Careers in banking and related fields are hot careers today, but before you decide on your career path, you may want to learn a bit more about the banking field and what it has to offer you. This particular field offers a great deal of diversity and is well paid as well, but the field is not for everyone. Read on to find out the essential information about careers in banking and decide whether or not a career in banking is the right choice for you. Career Choices in the Banking Industry

While you may only think of bank tellers when you think of the banking industry, there are actually a variety of different career choices available within the banking world. Of course, probably the most obvious is the bank teller, who deals with cash and customers. You may also want to consider a career as a customer service representative or a new accounts clerk in a bank as well, which involves opening and closing accounts, answering customer questions, and dealing with any customer concerns.

Another side of the banking industry includes those who deal with the loan process. There are loan clerks, loan officers, and loan processors that deal with various parts of loan processes within a bank. There are also banking jobs available in collections, accounting, and support areas like office managers, secretaries, and data entry.

The careers that many people have in their sights when they think about banking are management positions. There are many different management careers in the banking industry, including bank managers, financial managers, investment managers, and trust officers. While these types of positions may be better paying, they also require a great deal more work as well.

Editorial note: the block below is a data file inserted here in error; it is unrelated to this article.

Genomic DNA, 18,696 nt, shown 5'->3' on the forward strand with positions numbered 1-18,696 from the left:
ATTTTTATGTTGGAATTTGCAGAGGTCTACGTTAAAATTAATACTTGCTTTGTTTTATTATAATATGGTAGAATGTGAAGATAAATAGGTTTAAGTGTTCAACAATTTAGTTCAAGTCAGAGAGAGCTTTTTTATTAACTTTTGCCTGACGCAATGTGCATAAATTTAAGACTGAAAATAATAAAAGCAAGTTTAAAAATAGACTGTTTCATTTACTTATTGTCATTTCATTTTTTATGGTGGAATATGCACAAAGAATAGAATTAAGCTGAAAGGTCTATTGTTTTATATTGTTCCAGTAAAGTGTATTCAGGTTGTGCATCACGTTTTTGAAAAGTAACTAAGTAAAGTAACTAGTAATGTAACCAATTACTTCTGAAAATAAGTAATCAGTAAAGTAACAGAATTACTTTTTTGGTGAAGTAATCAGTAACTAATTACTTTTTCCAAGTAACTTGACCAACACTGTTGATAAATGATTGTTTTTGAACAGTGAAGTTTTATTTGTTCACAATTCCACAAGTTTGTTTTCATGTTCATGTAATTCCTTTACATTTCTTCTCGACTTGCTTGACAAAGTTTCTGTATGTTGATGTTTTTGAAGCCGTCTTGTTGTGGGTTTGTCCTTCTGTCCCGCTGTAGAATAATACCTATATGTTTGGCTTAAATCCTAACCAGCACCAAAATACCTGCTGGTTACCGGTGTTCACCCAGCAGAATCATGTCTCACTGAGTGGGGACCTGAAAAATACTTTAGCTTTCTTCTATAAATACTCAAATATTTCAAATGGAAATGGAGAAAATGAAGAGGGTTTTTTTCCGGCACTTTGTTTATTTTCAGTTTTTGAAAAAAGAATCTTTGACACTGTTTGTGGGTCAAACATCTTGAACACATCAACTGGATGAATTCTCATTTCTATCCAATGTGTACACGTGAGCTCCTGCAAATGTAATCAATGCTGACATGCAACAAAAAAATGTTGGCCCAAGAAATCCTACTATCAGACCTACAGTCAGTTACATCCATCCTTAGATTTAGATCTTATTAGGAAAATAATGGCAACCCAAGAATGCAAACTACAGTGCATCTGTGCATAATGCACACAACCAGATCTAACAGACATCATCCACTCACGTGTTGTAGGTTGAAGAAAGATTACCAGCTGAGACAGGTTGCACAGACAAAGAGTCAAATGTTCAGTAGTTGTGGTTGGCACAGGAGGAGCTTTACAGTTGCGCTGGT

Education Needed

The education that you will need for a career in banking will highly depend on which particular career you are planning on pursuing. Some jobs, such as bank tellers or customer service managers only require that you have a high school diploma or a GED. Other jobs, such as loan officers, and investment officers, will require that you become certified within your state to sell special products such as IRA's and Annuities. Some careers in this field may require that you have a degree in business or another similar type degree as well. The great thing about a career in banking, is that once you start out in this field, many times the bank you work with will help you get the education you need to advance in your career, which can save you a great deal of money and make you an extremely valuable employee.

What You Can Expect to Earn

The earnings that you can expect in this field are quite diverse, and depend on your specific job within the field. Tellers are generally the lowest paid people in the banking industry, but still they usually will make between $8-11 per hour, and sometimes more if they have been with the same company for a long time. Clerks and secretaries can expect to make between $10-12 an hour, while customer service reps and bookkeepers will make $11-13 per hour. If you are able to climb the ladder to become an executive secretary or even an administrative assistant, you will see a significant rise in pay and will probably make between $15-17 per hour. Loan officers and financial managers usually make the most in this field, with loan officers making around $20 per hour and financial managers making about $30 per hour.

Quality Companies